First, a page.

“Think back to a time when you really enjoyed your current role…You became known for doing your job so well that you built up some strong ‘personal brand’ equity, and people know you as the go-to-person for this particular job. That’s what we call ‘a good problem to have’: you did a really good job of building a positive perception about your suitability for the role, but you may have done ‘too’ good of a job!”[1]

        With this in mind, how do you prove to your employer that you can add value by being promoted?

        From Miller’s insight, she talks about building your personal brand and becoming known for doing a particular job well. So how can you link that work with a position or project that will earn you a promotion?

        Consider leveraging your strengths and skills.

        Let’s say that the project you do so well is hiring and training new entry-level employees. You have to post the job listing, read and review resumes, schedule interviews, make hiring decisions, and create the training schedules. These tasks require skills such as employee relations, onboarding, human resources software, performance management, teamwork, collaboration, customer service, and project management. That’s a serious amount of skills!

        Are there any team members who can perform these skills? Try delegating and training some of your staff or colleagues to learn your job. There are a number of reasons why this is a good idea:

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        1. Cross-training helps in any situation in the event that there’s an extended illness and the main performer of a certain task is out for a while.
        2. As a mentor to a supervisee or colleague, you empower them to increase their job skills.
        3. You are already beginning to demonstrate that added value to your employer by encouraging your team or peers to learn your job and creating team players.

        Now that you’ve trained others to do that work for which you have been so valued, you can see about re-requesting that promotion. Explain how you have saved the company money, encouraged employees to increase their skills, or reinvented that project of yours.

        2. Work on Your Mindset

        Another reason you may feel stuck in a position is explained through this quote:

        “If you feel stuck at a job you used to love, it’s normally you—not the job—who needs to change. The position you got hired for is probably the exact same one you have now. But if you start to dread the work routine, you’re going to focus on the negatives.”[2]

        In this situation, you should pursue a conversation with your supervisor and share your thoughts and feelings to help you learn how to get promoted. You can probably get some advice on how to rediscover the aspects of that job you enjoyed, and negotiate either some additional duties or a chance to move up.

        Don’t express frustration. Express a desire for more.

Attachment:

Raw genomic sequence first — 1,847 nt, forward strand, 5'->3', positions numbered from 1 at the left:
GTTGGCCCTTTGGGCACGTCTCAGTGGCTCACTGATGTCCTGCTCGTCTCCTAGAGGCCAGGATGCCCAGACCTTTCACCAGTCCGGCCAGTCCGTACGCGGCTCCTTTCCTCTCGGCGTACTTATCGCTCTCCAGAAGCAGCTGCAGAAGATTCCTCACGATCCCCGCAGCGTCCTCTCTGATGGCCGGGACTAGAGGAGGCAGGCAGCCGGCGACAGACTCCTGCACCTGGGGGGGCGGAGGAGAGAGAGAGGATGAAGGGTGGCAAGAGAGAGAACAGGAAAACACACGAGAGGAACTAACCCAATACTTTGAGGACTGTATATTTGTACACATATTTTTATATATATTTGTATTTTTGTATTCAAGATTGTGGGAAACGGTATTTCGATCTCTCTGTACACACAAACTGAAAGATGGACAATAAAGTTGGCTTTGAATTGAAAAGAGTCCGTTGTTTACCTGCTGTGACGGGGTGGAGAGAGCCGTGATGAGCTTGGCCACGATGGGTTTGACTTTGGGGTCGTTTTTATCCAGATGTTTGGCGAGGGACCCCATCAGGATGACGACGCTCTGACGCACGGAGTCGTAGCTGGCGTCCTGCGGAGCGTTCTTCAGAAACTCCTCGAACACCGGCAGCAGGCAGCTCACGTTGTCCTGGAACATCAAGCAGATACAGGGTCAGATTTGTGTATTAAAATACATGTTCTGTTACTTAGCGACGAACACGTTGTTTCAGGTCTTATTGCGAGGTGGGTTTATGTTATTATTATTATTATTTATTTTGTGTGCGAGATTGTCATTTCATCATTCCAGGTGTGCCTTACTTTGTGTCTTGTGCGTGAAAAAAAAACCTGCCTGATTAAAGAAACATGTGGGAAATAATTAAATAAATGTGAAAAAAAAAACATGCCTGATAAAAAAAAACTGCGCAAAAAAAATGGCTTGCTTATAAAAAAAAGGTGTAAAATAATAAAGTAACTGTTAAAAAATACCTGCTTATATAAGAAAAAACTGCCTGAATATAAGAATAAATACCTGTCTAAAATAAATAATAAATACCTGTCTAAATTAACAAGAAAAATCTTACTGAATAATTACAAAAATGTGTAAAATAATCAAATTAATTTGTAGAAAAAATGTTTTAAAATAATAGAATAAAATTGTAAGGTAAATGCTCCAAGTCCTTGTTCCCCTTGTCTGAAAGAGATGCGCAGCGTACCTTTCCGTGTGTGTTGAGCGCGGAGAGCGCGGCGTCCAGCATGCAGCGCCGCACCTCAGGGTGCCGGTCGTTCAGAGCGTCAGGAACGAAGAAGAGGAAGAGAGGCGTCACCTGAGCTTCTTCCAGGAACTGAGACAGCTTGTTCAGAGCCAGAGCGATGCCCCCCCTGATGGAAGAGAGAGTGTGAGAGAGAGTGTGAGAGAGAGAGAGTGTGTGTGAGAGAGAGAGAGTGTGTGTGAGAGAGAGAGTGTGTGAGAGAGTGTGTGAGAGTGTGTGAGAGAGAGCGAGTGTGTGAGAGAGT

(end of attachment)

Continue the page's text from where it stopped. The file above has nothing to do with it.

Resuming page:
Present your case and show your boss or supervisor that you want to be challenged, and you want to move up. You want more responsibility in order to continue moving the company forward. Focus on how you can do that with the skills you have and the positive mindset you’ve cultivated.

        3. Improve Your Soft Skills

        When was the last time you put focus and effort into upping your game with those soft skills? I’m talking about those seemingly intangible things that make you the experienced professional in your specific job skills[3].

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        Use soft skills when learning how to get promoted.

          According to research, improving soft skills can boost productivity and retention 12 percent and deliver a 250 percent return on investment based on higher productivity and retention[4]. Those are only some of the benefits for both you and your employer when you want to learn how to get promoted.

          You can hone these skills and increase your chances of promotion into a leadership role by taking courses or seminars.

          Furthermore, you don’t necessarily need to request funding from your supervisor. There are dozens of online courses being presented by entrepreneurs and authors about these very subjects. Udemy and Creative Live both feature online courses at very reasonable prices. And some come with completion certificates for your portfolio!

          Another way to improve your soft skills is by connecting with an employee at your organization who has a position similar to the one you want.

          Express your desire to move up in the organization, and ask to shadow that person or see if you can sit in on some of their meetings. Offer to take that individual out for coffee and ask what their secret is! Take copious notes, and then immerse yourself in the learning.

          The key here is not to copy your new mentor. Rather, you want to observe, learn, and then adapt according to your strengths.

          4. Develop Your Strategy

          Do you even know specifically why you want to learn how to get promoted? Do you see a future at this company? Do you have a one-year, five-year, or ten-year plan for your career path? How often do you consider your “why” and insure that it aligns with your “what”?

          Sit down and make an old-fashioned pro and con list.

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          Write down every positive aspect of your current job and then every negative one. Which list is longer? Are there any themes present?

          Look at your lists and choose the most exciting pros and the most frustrating cons. Do those two pros make the cons worth it? If you can’t answer that question with a “yes,” then getting promoted at your current organization may not be what you really want[5].

          The two most important days in your life are the day you are born and the day you find out why. —Mark Twain

          Here are some questions to ask yourself:

          • Why do you do what you do?
          • What thrills you about your current job role or career?
          • What does a great day look like?
          • What does success look and feel like beyond the paycheck?
          • How do you want to feel about your impact on the world when you retire?

          Define success to get promoted

            These questions would be great to reflect on in a journal or with your supervisor in your next one-on-one meeting. Or, bring it up with one of your work friends over coffee.

            Final Thoughts

            After considering all of these points and doing your best to learn how to get promoted, what you might find is that being stuck is your choice. Then, you can set yourself on the path of moving up where you are, or moving on to something different.

            Because sometimes the real promotion is finding your life’s purpose.

            More Tips on How to Get Promoted

            Featured photo credit: Razvan Chisu via unsplash.com

            Reference